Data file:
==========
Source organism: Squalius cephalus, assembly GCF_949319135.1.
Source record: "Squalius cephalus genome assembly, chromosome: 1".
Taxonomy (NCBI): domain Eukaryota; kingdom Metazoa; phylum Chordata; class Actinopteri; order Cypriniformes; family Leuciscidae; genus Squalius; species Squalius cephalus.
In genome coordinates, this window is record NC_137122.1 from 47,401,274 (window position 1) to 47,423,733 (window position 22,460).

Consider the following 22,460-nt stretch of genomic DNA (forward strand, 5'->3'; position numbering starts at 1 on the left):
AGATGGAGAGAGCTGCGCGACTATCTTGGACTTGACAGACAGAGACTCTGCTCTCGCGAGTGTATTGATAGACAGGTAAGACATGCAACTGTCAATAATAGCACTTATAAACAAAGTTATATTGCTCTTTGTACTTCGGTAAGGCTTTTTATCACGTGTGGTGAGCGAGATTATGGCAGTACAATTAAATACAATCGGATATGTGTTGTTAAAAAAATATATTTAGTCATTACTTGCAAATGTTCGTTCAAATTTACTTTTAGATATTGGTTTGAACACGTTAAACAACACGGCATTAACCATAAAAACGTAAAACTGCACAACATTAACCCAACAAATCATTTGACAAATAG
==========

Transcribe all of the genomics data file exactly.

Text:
Source organism: Squalius cephalus, assembly GCF_949319135.1.
Source record: "Squalius cephalus genome assembly, chromosome: 1".
Taxonomy (NCBI): domain Eukaryota; kingdom Metazoa; phylum Chordata; class Actinopteri; order Cypriniformes; family Leuciscidae; genus Squalius; species Squalius cephalus.
In genome coordinates, this window is record NC_137122.1 from 47,401,274 (window position 1) to 47,423,733 (window position 22,460).

Consider the following 22,460-nt stretch of genomic DNA (forward strand, 5'->3'; position numbering starts at 1 on the left):
AGATGGAGAGAGCTGCGCGACTATCTTGGACTTGACAGACAGAGACTCTGCTCTCGCGAGTGTATTGATAGACAGGTAAGACATGCAACTGTCAATAATAGCACTTATAAACAAAGTTATATTGCTCTTTGTACTTCGGTAAGGCTTTTTATCACGTGTGGTGAGCGAGATTATGGCAGTACAATTAAATACAATCGGATATGTGTTGTTAAAAAAATATATTTAGTCATTACTTGCAAATGTTCGTTCAAATTTACTTTTAGATATTGGTTTGAACACGTTAAACAACACGGCATTAACCATAAAAACGTAAAACTGCACAACATTAACCCAACAAATCATTTGACAAATAG